Manufacturing PCBs is also very complex process that involves several different steps. The aforementioned Gerber file is utilized to design a circuit board, but when the circuit board is actually ready to be produced, that information is translated into a CAM system.

Using a series of additive and subtractive processes, manufacturers are able to produce printed circuit boards that are exact copies of one another, allowing for a great deal of consistency in the electronic devices that they produce.

Through-Hole versus Surface Mount

Printed circuit boards can be produced with through-hole designs or surface mount designs. Through-hole designs require that the person assembling the printed circuit board put the electric leads for each component through holes in the board. The leads are soldered on both sides for stability.

Through-hole designs were dominant until the 1980s. They have since been replaced by surface mount designs.

While surface mount printed circuit boards came about in the 1960s, they were not the dominant type of printed circuit board until the 1990s. These printed circuit boards do not require that the assembler place leads through holes in the circuit board. Rather, flat metal tabs on the ends of the components are soldered directly to the surface of the printed circuit board. This helps reduce the weight and cost of printed circuit boards.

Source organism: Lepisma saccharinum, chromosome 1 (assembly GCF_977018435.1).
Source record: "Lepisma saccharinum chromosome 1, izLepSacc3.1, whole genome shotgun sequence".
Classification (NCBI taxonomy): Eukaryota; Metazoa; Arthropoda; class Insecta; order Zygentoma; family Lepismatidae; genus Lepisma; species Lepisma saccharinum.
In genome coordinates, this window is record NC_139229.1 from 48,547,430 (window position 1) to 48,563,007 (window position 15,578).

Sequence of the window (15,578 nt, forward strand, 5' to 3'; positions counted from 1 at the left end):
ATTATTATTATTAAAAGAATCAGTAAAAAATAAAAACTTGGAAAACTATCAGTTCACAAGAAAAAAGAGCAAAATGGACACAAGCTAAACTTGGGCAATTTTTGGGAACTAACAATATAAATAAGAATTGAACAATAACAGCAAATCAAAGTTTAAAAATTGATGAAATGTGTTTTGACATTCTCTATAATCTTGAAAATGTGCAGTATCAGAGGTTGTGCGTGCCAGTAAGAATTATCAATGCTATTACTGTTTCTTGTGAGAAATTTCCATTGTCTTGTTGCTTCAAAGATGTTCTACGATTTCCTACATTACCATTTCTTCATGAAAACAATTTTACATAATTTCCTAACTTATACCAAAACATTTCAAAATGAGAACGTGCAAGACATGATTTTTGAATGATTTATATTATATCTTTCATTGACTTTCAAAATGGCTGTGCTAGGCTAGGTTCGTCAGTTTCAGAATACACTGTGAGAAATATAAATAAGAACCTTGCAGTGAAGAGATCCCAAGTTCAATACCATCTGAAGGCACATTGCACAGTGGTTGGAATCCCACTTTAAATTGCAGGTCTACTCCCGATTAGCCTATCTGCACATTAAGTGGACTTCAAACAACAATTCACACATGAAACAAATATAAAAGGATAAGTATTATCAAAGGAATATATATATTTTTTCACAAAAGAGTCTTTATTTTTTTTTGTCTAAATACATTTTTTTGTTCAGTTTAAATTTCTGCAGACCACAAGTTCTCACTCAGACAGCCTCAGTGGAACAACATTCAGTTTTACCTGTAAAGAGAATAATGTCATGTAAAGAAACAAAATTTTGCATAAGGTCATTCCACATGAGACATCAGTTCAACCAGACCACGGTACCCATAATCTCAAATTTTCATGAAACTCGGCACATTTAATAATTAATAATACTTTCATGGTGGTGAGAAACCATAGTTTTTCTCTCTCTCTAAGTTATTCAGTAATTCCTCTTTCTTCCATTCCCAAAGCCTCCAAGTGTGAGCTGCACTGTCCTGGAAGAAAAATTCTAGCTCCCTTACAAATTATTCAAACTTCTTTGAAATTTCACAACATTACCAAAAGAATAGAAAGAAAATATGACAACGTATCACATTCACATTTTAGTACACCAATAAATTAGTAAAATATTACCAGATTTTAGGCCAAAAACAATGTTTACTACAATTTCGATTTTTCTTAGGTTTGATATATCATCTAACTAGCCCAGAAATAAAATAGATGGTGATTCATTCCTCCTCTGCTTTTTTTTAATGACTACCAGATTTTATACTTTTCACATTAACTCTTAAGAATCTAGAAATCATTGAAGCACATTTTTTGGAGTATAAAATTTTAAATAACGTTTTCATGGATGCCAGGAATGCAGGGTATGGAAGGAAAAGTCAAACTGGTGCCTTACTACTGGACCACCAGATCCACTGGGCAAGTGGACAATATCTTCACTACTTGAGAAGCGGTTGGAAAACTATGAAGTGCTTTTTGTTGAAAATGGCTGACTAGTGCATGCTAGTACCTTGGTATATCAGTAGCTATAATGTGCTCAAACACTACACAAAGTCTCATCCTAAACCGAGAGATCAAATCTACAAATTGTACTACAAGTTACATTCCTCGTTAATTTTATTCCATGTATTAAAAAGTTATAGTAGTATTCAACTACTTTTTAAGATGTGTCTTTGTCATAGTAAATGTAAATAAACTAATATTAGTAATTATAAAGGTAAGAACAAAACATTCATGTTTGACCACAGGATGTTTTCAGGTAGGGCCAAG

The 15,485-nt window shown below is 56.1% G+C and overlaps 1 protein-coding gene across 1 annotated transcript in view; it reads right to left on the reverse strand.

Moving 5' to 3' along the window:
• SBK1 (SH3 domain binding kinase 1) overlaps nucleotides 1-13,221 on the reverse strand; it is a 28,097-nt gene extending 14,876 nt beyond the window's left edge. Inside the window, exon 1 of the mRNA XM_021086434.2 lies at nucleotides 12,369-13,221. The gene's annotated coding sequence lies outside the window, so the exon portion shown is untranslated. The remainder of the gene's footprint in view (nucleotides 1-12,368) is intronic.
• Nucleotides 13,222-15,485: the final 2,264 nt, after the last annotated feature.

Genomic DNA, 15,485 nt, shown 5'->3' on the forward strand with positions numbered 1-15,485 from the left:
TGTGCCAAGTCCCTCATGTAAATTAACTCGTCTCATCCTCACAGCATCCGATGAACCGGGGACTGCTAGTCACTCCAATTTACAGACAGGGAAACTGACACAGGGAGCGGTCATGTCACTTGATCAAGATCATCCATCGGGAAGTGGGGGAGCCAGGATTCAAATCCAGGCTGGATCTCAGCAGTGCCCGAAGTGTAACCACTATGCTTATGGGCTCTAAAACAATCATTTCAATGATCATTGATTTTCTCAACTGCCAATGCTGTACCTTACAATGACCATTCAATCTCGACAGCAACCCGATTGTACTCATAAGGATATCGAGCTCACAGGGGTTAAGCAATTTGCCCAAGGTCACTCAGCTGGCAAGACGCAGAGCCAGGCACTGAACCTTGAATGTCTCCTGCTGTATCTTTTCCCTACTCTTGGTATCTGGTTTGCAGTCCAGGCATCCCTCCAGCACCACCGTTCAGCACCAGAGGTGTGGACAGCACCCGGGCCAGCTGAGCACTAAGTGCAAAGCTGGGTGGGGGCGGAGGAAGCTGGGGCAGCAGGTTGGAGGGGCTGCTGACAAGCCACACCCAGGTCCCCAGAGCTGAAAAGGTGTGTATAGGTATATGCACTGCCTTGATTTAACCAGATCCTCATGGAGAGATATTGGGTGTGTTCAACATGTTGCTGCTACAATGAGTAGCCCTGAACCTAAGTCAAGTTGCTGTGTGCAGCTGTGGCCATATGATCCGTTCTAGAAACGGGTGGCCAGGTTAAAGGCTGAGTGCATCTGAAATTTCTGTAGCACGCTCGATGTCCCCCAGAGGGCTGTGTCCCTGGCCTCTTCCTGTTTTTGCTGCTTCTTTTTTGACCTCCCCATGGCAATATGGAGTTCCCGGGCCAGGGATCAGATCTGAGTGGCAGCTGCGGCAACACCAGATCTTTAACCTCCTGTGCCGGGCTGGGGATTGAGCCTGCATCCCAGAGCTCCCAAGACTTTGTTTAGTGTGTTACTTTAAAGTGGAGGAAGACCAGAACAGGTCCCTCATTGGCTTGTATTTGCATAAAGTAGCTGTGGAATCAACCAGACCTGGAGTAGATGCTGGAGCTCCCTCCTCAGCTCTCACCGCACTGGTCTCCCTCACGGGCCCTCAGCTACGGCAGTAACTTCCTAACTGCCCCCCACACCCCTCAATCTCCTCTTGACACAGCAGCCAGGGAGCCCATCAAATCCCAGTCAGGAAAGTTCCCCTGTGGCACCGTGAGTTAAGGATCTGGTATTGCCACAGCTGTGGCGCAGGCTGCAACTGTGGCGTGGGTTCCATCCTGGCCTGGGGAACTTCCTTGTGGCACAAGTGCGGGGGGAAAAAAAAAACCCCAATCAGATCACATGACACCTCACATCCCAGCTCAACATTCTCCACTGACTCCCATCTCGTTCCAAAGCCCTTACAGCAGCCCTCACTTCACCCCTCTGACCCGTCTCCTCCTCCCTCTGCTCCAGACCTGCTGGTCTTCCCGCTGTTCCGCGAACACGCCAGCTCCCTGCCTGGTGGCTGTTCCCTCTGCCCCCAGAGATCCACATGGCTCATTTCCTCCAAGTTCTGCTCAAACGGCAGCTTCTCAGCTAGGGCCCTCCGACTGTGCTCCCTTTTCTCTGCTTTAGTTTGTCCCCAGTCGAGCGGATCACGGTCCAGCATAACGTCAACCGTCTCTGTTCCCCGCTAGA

Some components are etched into the circuit board itself, eliminating the need to have an outside component installed directly on the board or into the board through holes.

Some of the components on printed circuit boards can be removed and recycled by de-soldering them from the circuit board and attaching them to a new circuit. Many of the components on circuit boards, however, are simply recycled along with the circuit board itself, given the difficulty of de-soldering and the fact that printed circuit boards and the components that make them up are very inexpensive.